These negotiations did not always go smoothly. Weston matched investors who expected to turn a profit with those who planned to found colonies in the New World and, to that end, required a number of people accompany the separatists who were not of their faith (those whom the “Saints” of the Leiden congregation, as they called themselves, would refer to as Strangers) in order to help establish a profitable colony quickly. Weston was not interested in the saint’s religious beliefs, personal plans, or what differences various members of the congregation might have with the Strangers. Carver and Cushman had to take all of these aspects into account in putting together the expedition since they could not compromise their faith in dealing with Weston – who appears to have been a less than honorable man – but could not refuse his demands and, at the same time, had to consider the wishes of the congregation they represented.
In his letters, Weston complains that the congregation would have a much easier time if they were not so rigid. Cushman, negotiating in London, tried to appease Weston while also making sure his actions were approved by the congregation at Leiden. Carver, in his letters from Southampton where he was negotiating, attacked Cushman for negligence in his dealings with Weston, pointing out that Cushman was spending too much and demanding too little and Weston contributing too little and asking too much.
William Bradford, in his Of Plymouth Colony, reprints the letters between the men which make clear how contentious the relationship between Carver, Cushman, and Weston became. Carver, correctly, kept noting how little money the congregation had and how important it was to get the lowest price; Weston did not care how much they could afford and only wanted to outfit a profitable colonizing effort; Cushman was caught between in trying to take into account both sides’ arguments. Right up to the point of departure, the three continued to argue and it is thought that the stress of the negotiations, and the congregation siding with Carver in the argument, caused the illness which eventually led to Cushman removing himself from the 1620 CE voyage.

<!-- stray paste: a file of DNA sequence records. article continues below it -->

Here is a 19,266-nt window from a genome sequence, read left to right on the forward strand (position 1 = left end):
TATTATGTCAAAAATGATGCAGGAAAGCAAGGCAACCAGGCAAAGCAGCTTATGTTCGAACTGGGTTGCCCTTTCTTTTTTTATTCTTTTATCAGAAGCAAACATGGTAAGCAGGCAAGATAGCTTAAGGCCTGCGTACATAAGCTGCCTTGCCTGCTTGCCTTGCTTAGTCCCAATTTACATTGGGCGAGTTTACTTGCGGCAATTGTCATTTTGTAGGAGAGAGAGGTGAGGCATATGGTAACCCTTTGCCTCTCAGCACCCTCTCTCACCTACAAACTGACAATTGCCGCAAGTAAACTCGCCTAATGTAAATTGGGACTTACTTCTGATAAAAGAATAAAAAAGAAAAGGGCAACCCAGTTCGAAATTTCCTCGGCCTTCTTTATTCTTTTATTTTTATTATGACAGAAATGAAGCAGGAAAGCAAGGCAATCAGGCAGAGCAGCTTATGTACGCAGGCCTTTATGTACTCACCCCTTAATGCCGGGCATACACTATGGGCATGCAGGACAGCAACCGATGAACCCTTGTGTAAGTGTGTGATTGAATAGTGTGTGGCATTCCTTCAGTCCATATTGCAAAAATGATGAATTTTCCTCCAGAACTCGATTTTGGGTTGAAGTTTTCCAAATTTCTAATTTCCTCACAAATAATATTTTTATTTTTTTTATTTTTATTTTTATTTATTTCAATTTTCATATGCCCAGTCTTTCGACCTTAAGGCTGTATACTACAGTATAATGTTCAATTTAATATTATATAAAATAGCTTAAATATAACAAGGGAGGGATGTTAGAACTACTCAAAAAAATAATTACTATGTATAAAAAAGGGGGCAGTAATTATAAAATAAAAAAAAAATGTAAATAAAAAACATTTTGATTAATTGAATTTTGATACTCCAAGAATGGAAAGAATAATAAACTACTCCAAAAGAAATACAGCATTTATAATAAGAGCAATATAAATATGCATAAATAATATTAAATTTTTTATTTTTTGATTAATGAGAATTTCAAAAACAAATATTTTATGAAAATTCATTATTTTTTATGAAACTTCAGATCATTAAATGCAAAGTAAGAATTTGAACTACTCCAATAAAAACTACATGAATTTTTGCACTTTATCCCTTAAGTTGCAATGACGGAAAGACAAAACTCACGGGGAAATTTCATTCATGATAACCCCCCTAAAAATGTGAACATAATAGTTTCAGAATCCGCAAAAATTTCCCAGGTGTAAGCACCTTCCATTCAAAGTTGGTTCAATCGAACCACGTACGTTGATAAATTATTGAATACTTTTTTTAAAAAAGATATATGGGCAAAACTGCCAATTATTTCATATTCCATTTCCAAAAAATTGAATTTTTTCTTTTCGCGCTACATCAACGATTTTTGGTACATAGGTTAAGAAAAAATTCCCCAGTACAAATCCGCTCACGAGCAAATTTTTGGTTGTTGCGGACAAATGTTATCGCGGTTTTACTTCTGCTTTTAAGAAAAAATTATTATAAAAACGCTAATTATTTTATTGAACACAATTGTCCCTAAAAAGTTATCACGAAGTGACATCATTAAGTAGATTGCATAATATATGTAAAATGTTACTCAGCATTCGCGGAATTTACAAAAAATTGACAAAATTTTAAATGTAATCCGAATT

Departure & Voyage
The expedition was supposed to travel in two ships – the Speedwell, a passenger vessel, and the Mayflower, a cargo carrack – but the Speedwell leaked and had to be abandoned. At this point, Cushman and a number of others who had been on the Speedwell decided to stay behind, and the Mayflower took on those who would continue. Prior to departure, Carver oversaw or was involved in the sale of various commodities and valuables to cover the pilgrims’ debt to Weston and other merchants, which seems to have raised suspicions among the colonists regarding Christopher Martin and financial impropriety. Martin was supposed to have purchased certain necessaries, claimed that he had, but failed to produce them. Even so, he was assigned to the Mayflower as its governor, though it seems Carver, who had been governor of the Speedwell, actually performed that duty or, at least, was more popular in administrating aboard ship than Martin.
The Mayflower’s departure was highly emotional as many families would be separated and, as far as they knew, possibly forever. A number of men – both pilgrims and Strangers – traveled alone to help establish the colony and planned to send for their families later, while others were leaving behind brothers, mothers, sisters, and fathers who planned on coming the following year, and then there were still others who had planned on traveling on the Speedwell who would now have to wait in Leiden.
Carver sailed on the Mayflower with his wife Katherine and their servants (probably five in all, including one named Dorothy) and a young charge they had been given, Jasper More, one of four children surrendered by their father to the colonists. The Mayflower was not built for passengers and space on the gun deck (known as the `tween deck as it was between the main and cargo), where they would travel, had already been cramped before the addition of those from the Speedwell.